Congress Passes Measure Challenging Trump to Denounce Hate Groups
© Edu Bayer for The New York Times A white nationalist rally on the grounds of the University of Virginia in Charlottesville.
WASHINGTON — The House and Senate have unanimously passed a joint resolution urging President Trump to denounce racist and anti-Semitic hate groups, sending a blunt message of dissatisfaction with the president’s initial, equivocal response to the white nationalist violence in Charlottesville, Va. last month.
The resolution passed the Senate without dissent on Monday and was approved without objection by the entire House on Tuesday night. It could be sent to the White House for Mr. Trump’s signature as early as Wednesday.
A White House spokeswoman did not immediately answer a request for comment.
The nonbinding measure specifically singles out for condemnation “White nationalists, White supremacists, the Ku Klux Klan, neo-Nazis, and other hate groups.” That represents a sharp contrast to the president’s first comments after the deadly early August demonstrations in which he assigned equivalent blame for the violence on anti-fascist counter-protesters.
Mr. Trump denounced “hatred, bigotry and violence — on many sides” and argued that many of the protesters who staged a torchlight march to protest the removal of a statue of Robert E. Lee from the University of Virginia campus were “very fine people.”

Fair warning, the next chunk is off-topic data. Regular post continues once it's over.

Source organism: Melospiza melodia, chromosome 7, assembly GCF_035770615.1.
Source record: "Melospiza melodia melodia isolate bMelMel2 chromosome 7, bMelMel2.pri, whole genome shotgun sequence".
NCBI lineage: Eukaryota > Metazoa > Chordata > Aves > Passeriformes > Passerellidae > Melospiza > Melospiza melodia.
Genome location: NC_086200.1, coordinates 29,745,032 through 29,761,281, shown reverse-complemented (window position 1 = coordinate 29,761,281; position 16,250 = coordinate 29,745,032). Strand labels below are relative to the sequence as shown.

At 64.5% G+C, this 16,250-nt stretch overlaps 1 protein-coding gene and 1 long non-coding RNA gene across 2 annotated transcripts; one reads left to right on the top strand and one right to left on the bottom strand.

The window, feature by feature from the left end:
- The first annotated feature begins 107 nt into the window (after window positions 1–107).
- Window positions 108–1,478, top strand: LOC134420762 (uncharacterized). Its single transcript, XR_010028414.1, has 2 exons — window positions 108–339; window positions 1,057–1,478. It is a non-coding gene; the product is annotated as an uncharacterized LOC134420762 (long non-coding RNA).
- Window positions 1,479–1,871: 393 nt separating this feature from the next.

One of the counter-protesters, Heather Heyer, 32, was killed when a white nationalist demonstrator drove a car into a crowd. Two Virginia State troopers died when their helicopter crashed while monitoring the violence that swept through the usually sedate college town.
The House version of the resolution, introduced by Republican and Democratic House members from Virginia, asks Mr. Trump to “use all resources available to the President and the President’s Cabinet to address the growing prevalence of those hate groups in the United States.”
In a rare show of bipartisan unity, Speaker Paul D. Ryan of Wisconsin and Senator Mitch McConnell of Kentucky, the majority leader, introduced the measure as a joint resolution, which requires a presidential signature. Two Republican congressional aides involved in the process said the intent was to put the president on the record calling out white racism by name.
The text doesn’t include any reference to counter-protesters.
It also calls on Attorney General Jeff Sessions to “investigate thoroughly all acts of violence, intimidation, and domestic terrorism by White supremacists, White nationalists, neo-Nazis, the Ku Klux Klan, and associated groups” and to “improve the reporting of hate crimes” to the F.B.I.
“What happened in Charlottesville was an act of domestic terrorism perpetrated by a white supremacist, one that tragically cut short the life of a young woman, Heather Heyer, who was speaking out against hatred and bigotry,” Senator Mark Warner, Democrat of Virginia and a co-sponsor of the measure, said in a statement. “We will be pressing our colleagues to swiftly and unanimously approve this resolution in order to send a strong message that the United States Congress unconditionally condemns racist speech and violence.”